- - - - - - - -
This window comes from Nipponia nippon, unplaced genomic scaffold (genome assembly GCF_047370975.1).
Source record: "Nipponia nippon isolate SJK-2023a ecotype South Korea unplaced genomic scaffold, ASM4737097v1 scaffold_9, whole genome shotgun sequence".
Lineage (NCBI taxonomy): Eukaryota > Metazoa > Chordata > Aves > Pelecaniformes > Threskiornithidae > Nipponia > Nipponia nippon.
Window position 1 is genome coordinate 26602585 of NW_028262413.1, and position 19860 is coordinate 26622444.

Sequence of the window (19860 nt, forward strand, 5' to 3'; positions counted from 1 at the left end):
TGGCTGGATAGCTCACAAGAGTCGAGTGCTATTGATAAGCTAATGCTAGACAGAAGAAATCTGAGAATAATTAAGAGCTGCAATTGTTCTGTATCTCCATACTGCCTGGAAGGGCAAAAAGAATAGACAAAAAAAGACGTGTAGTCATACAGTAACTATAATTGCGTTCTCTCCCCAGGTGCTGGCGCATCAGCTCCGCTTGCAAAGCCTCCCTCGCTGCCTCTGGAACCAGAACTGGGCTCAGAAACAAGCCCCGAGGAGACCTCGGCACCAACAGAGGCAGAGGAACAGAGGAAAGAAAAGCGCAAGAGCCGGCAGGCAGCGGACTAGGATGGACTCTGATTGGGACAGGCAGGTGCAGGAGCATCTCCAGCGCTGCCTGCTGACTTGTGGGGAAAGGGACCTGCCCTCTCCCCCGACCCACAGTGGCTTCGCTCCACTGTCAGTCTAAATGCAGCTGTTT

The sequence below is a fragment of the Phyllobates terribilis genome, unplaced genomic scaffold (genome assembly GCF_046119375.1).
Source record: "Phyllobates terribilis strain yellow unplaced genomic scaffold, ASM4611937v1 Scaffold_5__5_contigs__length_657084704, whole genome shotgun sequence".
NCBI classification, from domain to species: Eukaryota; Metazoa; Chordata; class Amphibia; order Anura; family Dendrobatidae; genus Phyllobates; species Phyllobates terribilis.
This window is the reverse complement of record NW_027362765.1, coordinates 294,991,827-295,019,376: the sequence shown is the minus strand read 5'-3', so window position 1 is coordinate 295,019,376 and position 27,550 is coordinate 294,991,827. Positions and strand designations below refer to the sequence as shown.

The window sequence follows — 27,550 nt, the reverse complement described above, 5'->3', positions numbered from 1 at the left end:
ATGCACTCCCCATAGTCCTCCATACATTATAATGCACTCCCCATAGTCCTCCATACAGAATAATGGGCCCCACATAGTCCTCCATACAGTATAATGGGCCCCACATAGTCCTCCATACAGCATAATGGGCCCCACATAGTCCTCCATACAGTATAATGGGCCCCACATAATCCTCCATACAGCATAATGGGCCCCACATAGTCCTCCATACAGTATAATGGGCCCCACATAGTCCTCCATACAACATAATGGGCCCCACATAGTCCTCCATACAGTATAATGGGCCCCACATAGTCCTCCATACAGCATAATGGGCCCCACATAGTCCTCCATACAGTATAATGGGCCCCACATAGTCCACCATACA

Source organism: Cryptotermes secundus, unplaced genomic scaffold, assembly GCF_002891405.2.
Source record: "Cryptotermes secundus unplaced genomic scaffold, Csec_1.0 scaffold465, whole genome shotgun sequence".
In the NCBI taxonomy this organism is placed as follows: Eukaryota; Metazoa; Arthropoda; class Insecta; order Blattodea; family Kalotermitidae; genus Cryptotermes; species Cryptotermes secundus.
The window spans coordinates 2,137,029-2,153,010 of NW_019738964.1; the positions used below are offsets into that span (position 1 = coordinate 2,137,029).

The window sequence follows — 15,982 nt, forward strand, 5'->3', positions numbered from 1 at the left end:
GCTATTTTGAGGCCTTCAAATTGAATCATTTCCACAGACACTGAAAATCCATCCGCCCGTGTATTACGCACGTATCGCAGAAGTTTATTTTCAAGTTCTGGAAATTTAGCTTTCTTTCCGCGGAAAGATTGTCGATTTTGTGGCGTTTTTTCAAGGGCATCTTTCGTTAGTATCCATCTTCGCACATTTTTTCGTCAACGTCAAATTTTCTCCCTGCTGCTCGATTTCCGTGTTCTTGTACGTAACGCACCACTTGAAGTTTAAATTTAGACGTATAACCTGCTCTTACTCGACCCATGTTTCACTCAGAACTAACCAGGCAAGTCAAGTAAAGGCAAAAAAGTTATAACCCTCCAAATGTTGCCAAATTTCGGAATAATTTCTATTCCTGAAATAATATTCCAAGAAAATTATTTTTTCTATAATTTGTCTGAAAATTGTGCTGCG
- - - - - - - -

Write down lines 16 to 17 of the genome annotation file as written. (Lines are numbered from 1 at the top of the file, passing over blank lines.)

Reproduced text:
The window spans coordinates 2,137,029-2,153,010 of NW_019738964.1; the positions used below are offsets into that span (position 1 = coordinate 2,137,029).

The window sequence follows — 15,982 nt, forward strand, 5'->3', positions numbered from 1 at the left end: